Next up was the US Open, where he got a well-deserved wildcard as his heroics did not give him any ranking points and he was still ranked 142 in the world. He once again defied all odds to make it to the quarter-finals where he lost to the No 3 seed Stan Wawrinka in 4 sets. But anywhere, everywhere he goes, he is the crowd favourite.
He brings the crowd to the match. His gentle behaviour, sulky looks and amazing sportsmanship makes everyone love him so much. The crowd at New York too showed the comeback king their love, lifting him up in every match! He was just one game away from losing in the quarters, the crowd gave him a standing ovation and started chanting “Olé, ole, DelPo, DelPo!” The love, the support made him cry right in the middle of the court. He had to console himself before restarting the game.

After the U.S. Open, he is now ranked 63rd in the world. Let me remind you again, he started the year being ranked 1042.

Because of him I believe that anything is possible with hard work, determination and faith. One can achieve anything and everything in life, even when other people do not believe in us. Juan is back again and after four wrist operations, is considered to be a huge threat for the next season. He has proven, time and time again, that there is always light at the end of the tunnel.

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An ambassador and trained facilitator under Eco Femme (a social enterprise working towards menstrual health in south India), Sanjina is also an active member of the MHM Collective- India and Menstrual Health Alliance- India. She has conducted Menstrual Health sessions in multiple government schools adopted by Rotary District 3240 as part of their WinS project in rural Bengal. She has also delivered training of trainers on SRHR, gender, sexuality and Menstruation for Tomorrow’s Foundation, Vikramshila Education Resource Society, Nirdhan trust and Micro Finance, Tollygunj Women In Need, Paint It Red in Kolkata.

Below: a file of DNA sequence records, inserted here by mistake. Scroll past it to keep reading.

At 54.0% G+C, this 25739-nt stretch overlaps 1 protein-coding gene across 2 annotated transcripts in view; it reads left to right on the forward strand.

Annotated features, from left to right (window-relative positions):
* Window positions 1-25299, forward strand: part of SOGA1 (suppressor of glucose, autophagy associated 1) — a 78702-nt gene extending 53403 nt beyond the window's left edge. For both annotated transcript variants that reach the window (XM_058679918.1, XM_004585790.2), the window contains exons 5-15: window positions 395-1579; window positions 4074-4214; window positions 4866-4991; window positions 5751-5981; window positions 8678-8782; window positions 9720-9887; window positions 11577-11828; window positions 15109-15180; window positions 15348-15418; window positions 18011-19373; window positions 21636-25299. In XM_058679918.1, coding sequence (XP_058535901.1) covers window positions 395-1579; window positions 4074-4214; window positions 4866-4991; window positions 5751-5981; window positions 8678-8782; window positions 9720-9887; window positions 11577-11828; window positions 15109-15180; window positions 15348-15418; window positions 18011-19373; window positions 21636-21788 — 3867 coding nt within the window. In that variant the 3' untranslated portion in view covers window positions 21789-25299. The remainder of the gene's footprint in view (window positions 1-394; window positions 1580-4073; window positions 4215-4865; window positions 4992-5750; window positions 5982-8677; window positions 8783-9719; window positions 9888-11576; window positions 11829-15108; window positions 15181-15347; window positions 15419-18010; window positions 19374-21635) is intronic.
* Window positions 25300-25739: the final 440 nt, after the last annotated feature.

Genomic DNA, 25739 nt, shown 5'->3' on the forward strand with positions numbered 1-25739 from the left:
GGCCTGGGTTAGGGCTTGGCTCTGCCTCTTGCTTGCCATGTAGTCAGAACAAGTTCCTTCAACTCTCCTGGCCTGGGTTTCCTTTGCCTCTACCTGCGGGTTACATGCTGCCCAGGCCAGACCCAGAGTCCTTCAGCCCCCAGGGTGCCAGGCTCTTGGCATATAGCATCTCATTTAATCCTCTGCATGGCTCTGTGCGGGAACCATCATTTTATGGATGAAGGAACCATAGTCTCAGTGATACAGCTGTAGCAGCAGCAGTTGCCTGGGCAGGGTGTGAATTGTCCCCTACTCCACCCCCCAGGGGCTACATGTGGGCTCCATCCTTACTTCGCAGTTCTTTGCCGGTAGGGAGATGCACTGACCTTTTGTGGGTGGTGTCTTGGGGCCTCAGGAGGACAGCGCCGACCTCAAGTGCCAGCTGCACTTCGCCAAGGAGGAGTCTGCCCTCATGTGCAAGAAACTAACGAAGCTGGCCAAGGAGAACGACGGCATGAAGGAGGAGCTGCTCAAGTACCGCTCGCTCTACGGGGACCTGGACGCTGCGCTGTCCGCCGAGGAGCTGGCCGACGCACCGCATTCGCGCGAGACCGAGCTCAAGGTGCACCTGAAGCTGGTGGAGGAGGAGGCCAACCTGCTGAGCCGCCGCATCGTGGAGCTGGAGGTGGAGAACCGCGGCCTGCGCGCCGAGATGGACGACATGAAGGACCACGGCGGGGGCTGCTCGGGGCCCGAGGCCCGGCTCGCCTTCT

Now as an MH Fellow with YKA, she’s expanding her impressive scope of work further by launching a campaign to facilitate the process of ensuring better menstrual health and SRH services for women residing in correctional homes in West Bengal. The campaign will entail an independent study to take stalk of the present conditions of MHM in correctional homes across the state and use its findings to build public support and political will to take the necessary action.

Saurabh has been associated with YKA as a user and has consistently been writing on the issue MHM and its intersectionality with other issues in the society. Now as an MHM Fellow with YKA, he’s launched the Right to Period campaign, which aims to ensure proper execution of MHM guidelines in Delhi’s schools.

The long-term aim of the campaign is to develop an open culture where menstruation is not treated as a taboo. The campaign also seeks to hold the schools accountable for their responsibilities as an important component in the implementation of MHM policies by making adequate sanitation infrastructure and knowledge of MHM available in school premises.

Read more about his campaign.

Harshita is a psychologist and works to support people with mental health issues, particularly adolescents who are survivors of violence. Associated with the Azadi Foundation in UP, Harshita became an MHM Fellow with YKA, with the aim of promoting better menstrual health.

Her campaign #MeriMarzi aims to promote menstrual health and wellness, hygiene and facilities for female sex workers in UP. She says, “Knowledge about natural body processes is a very basic human right. And for individuals whose occupation is providing sexual services, it becomes even more important.”